Use of original papers requires an appointment and is limited to the Archives' Washington, D.C., Research Center. Microfilmed materials must be consulted on microfilm. Contact Reference Services for more information.
Items "From Diary of J. W. Barber" pasted onto paper: a sketch of Lorenzo Dow, "Preaching on the steps of the South Portico of the State House at New Haven, Conn. June 30th 1832," an illustration from a wood engraving of the "Hudson Co. Court House & Jail Hudson City New Jersey," said to be "the last engraving done by Dr. [Alexander] Anderson" and "published in 1868 by J. W. Barber," and a receipt of 1868 acknowledging that Anderson "Rec.d from Mr. John W. Barber Seven dollars in full for engraving Rahway cut."
On the obverse are two newspaper clippings (one, undated, about "the venerable artist and patriot, Nathaniel Jocelyn" and another of 1853 entitled, "The Bible vs. Tradition!!") as well as an undated illustration from a wood engraving of a large institutional building. On another sheet are pasted a verse, which is said to be a "Fac-Simile of the hand-writing of Dr. Watts," and an illustration from an etching entitled, "Our Grandmothers Kitchen," said to have been "designed in 1867 by John W. Barber, then in his 70th year."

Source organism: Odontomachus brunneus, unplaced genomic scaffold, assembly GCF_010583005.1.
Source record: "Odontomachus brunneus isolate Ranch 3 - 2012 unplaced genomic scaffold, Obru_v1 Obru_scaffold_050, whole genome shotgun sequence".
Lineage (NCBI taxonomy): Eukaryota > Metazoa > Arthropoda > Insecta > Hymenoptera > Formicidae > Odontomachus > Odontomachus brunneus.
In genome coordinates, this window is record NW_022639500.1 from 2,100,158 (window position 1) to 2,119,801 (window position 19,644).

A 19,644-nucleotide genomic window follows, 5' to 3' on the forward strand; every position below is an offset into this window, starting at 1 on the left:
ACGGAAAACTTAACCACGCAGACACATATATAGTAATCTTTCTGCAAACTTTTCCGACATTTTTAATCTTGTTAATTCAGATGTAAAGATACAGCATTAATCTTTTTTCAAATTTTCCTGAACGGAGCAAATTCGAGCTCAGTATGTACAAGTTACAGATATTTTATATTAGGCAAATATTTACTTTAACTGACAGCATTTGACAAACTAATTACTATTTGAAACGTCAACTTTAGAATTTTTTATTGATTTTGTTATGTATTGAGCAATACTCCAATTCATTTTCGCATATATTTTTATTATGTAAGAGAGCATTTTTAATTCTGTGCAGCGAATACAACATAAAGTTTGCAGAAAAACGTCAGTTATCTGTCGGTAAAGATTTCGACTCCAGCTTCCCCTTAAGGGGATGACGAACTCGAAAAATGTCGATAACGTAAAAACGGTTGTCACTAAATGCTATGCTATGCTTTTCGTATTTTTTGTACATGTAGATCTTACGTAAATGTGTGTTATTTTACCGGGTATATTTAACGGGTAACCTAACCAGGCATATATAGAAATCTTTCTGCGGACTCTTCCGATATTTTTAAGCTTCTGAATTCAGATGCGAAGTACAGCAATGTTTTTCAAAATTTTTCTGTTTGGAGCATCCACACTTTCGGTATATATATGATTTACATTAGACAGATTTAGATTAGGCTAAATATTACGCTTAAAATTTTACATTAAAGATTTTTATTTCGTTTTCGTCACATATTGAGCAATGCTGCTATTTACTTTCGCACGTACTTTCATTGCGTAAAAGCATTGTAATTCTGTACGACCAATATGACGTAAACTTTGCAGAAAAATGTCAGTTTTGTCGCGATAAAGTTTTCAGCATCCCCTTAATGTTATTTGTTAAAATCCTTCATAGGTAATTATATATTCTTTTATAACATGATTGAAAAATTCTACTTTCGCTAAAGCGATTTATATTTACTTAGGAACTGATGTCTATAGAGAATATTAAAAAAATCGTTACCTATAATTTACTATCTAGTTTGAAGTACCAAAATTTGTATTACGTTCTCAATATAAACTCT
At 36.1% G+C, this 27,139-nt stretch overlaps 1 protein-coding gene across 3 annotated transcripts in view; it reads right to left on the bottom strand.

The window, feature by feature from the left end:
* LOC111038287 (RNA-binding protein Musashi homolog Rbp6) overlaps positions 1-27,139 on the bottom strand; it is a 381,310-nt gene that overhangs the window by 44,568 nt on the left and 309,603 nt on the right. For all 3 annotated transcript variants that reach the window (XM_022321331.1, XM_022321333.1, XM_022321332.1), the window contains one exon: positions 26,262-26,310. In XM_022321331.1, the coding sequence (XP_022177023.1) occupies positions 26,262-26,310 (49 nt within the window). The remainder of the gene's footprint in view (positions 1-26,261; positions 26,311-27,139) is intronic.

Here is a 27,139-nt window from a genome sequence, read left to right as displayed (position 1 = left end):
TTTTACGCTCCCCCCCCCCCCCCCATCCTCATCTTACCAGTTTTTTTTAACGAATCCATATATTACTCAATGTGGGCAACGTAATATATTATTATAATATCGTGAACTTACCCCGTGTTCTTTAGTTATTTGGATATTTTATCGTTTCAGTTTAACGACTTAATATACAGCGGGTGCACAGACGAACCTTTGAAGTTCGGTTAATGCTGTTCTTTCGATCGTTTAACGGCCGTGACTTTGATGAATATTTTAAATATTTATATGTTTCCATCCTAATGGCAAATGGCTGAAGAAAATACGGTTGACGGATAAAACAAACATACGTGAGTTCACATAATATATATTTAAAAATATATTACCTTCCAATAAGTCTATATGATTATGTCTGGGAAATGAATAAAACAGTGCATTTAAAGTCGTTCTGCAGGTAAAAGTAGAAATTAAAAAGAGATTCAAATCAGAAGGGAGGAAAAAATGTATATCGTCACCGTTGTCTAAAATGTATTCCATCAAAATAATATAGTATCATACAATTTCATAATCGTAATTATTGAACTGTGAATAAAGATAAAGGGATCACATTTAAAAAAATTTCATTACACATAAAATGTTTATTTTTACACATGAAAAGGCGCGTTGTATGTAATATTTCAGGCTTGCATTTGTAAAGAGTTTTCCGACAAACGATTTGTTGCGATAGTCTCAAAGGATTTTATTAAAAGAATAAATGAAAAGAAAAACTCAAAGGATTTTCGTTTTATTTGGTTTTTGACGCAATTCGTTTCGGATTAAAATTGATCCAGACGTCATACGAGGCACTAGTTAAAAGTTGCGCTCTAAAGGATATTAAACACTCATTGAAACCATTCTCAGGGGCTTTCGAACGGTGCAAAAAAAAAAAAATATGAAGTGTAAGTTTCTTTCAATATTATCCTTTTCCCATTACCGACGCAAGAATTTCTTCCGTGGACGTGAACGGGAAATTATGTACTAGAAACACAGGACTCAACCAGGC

John Warner Barber scrapbook pages, 1832-1868. Archives of American Art, Smithsonian Institution.
Microfilm reel D22, frames 314-317 available at Archives of American Art offices and through interlibrary loan.
Engraver (of both copper and wood), topographical draftsman, and historian. Born February 2, 1798 in East Windsor, Conn.; apprenticed to Abner Reed, engraver; operated his own engraving business in New Haven; studied history and traveled the eastern U.S., gathering information for the books which he wrote and then illustrated with his engravings; died in New Haven on June 22, 1885.
These pages were found in a book purchased by the Detroit Institute of Arts, which subsequently gave them to the Archives of American Art.
Lives of American Artists
Archives of American Art, Smithsonian Institution, 750 9th St. NW, Washington, D.C. 20001